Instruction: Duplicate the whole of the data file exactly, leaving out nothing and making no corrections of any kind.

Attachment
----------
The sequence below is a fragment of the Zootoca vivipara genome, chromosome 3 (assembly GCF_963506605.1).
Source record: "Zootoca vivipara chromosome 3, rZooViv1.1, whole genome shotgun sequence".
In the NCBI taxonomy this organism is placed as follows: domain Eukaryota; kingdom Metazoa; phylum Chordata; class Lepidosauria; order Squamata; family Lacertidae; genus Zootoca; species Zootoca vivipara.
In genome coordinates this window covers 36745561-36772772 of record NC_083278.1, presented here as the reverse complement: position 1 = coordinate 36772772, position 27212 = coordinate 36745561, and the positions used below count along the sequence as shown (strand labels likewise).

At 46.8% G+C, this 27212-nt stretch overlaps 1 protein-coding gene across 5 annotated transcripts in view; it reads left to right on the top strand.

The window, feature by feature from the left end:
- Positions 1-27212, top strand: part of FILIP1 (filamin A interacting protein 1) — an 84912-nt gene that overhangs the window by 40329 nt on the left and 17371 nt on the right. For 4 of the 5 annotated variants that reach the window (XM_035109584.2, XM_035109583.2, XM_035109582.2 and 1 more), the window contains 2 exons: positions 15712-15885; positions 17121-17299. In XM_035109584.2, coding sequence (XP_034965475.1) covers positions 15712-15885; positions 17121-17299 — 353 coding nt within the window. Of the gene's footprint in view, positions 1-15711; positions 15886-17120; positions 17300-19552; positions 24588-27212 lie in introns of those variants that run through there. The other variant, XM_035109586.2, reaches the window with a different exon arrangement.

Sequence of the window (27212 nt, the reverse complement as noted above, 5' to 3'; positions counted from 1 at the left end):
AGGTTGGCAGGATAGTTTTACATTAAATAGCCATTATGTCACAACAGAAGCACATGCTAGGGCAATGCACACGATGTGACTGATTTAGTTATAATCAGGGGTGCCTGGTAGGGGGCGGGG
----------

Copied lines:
The sequence below is a fragment of the Zootoca vivipara genome, chromosome 3 (assembly GCF_963506605.1).
Source record: "Zootoca vivipara chromosome 3, rZooViv1.1, whole genome shotgun sequence".
In the NCBI taxonomy this organism is placed as follows: domain Eukaryota; kingdom Metazoa; phylum Chordata; class Lepidosauria; order Squamata; family Lacertidae; genus Zootoca; species Zootoca vivipara.
In genome coordinates this window covers 36745561-36772772 of record NC_083278.1, presented here as the reverse complement: position 1 = coordinate 36772772, position 27212 = coordinate 36745561, and the positions used below count along the sequence as shown (strand labels likewise).

At 46.8% G+C, this 27212-nt stretch overlaps 1 protein-coding gene across 5 annotated transcripts in view; it reads left to right on the top strand.

The window, feature by feature from the left end:
- Positions 1-27212, top strand: part of FILIP1 (filamin A interacting protein 1) — an 84912-nt gene that overhangs the window by 40329 nt on the left and 17371 nt on the right. For 4 of the 5 annotated variants that reach the window (XM_035109584.2, XM_035109583.2, XM_035109582.2 and 1 more), the window contains 2 exons: positions 15712-15885; positions 17121-17299. In XM_035109584.2, coding sequence (XP_034965475.1) covers positions 15712-15885; positions 17121-17299 — 353 coding nt within the window. Of the gene's footprint in view, positions 1-15711; positions 15886-17120; positions 17300-19552; positions 24588-27212 lie in introns of those variants that run through there. The other variant, XM_035109586.2, reaches the window with a different exon arrangement.

Sequence of the window (27212 nt, the reverse complement as noted above, 5' to 3'; positions counted from 1 at the left end):
AGGTTGGCAGGATAGTTTTACATTAAATAGCCATTATGTCACAACAGAAGCACATGCTAGGGCAATGCACACGATGTGACTGATTTAGTTATAATCAGGGGTGCCTGGTAGGGGGCGGGG